Music Review: Elvis Costello at the Santa Barbara Bowl

Elvis Costello performing at the Santa Barbara Bowl with Daryl Hall and The Imposters with Charlie Sexton on June 14, 2024 (Photo by Rebecca Horrigan)

While soaking up Golden Hour light and crisp brews in a relaxed reverie at the top of the Santa Barbara Bowl, the opening notes of “Pump it Up” ushered us quickly down the stairs and into the presence of one of the masters of rock and roll – Elvis Costello.

Performing with the Imposters, Costello was full of swagger, decked out in a fedora and golden shoes (did the angels take his red shoes?) and clearly enjoying a picture perfect SB summer night. The tight musicianship of drummer Pete Thomas, pianist Steve Nieve, bassist Davey Faragher and Texas guitarist Charlie Sexton, who played with Bob Dylan for decades, demonstrates the freewheelin’ sound of seasoned pros having fun while doing what they do best.

The set list ranged from classics to covers to more obscure tracks like a lovely piano ballad from Costello’s musical, “A Face in the Crowd.” Hits like “Everyday I Write the Book” were reinterpreted with a windy and fluid performance, leaving plenty of room for Sexton and Costello to jam out on the guitar, and for the audience to take part in the catchy call and response of “Everyday!” “Everyday!” I relished the chance to see this master of songwriting sing the metaphorical lines I’d replayed in my head for years like: “When your dreamboat turns out to be a footnote/I’m a man with a mission on two or three editions.”

The set concluded with an action-packed dive into crowd-pleasers such as “What’s So Funny About Peace, Love and Understanding,” a song that seems to only grow in worldly relevance. “Alison” had the audience in rapture, swaying in their seats to this swoony slower jam. It was a treat to see the punkier side of Costello come out in the driving, “(I Don’t Want to Go to) Chelsea.”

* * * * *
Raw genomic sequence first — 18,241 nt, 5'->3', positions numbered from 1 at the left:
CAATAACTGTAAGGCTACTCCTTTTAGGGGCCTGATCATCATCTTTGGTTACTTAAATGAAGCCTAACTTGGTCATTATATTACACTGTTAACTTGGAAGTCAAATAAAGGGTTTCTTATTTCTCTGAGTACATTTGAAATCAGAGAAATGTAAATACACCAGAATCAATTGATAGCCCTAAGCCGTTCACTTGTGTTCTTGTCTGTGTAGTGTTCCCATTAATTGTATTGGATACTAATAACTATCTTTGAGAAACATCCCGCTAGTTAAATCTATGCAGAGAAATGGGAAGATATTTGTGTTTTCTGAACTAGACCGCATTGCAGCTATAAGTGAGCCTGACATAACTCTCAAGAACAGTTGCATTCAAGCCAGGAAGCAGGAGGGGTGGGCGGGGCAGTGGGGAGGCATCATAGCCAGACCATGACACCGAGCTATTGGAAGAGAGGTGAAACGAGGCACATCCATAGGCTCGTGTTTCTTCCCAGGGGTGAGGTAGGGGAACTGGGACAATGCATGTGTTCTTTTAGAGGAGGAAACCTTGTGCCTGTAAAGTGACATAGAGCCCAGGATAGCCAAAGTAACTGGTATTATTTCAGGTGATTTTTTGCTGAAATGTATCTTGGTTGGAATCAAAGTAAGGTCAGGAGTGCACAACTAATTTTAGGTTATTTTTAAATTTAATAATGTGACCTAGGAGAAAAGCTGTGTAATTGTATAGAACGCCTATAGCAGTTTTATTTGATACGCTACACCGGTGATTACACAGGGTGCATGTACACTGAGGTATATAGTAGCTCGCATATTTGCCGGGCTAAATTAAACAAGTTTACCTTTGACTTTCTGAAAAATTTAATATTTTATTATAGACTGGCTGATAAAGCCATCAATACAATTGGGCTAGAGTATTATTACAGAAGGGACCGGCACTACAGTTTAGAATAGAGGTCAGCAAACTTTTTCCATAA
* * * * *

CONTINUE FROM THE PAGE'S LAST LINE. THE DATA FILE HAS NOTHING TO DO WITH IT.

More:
Closing the show armed with enthusiasm, Daryl Hall didn’t waste any time connecting with his 80’s-craving fanbase, reeling us in with “Maneater.” His voice was strong, and although missing Oates, Hall poured an extra serving of passion into favorites like “I Can’t Go for That” and “Sara Smile.” Concluding the encore with the endlessly upbeat “You Make My Dreams Come True” and looking around the Bowl at the grinning and dancing crowd, it was clear that he made the wishes of many a reality.

At the age of 69 and 77, respectively, Costello and Hall are still full of youthful exuberance and exude an easy joy in performing. As that irresistible Costello tune affirms, their “aim is true.”

Rebecca Horrigan

Written by Rebecca Horrigan

Rebecca is a teacher, writer, and lover of food & wine. She enjoys sharing her travel experiences with the Santa Barbara community.

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    • Yeah – and that caught a lot of people off guard; several seats near us that were empty for Elvis filled up during the break but were soon empty again when they found out that Elvis had already played! (I learned a lesson about assuming anything a few years ago when Dylan and the Grateful Dead were at the Ventura fairgrounds. I got there for the second half, only to hear Dylan finishing his last song while I was walking in.)

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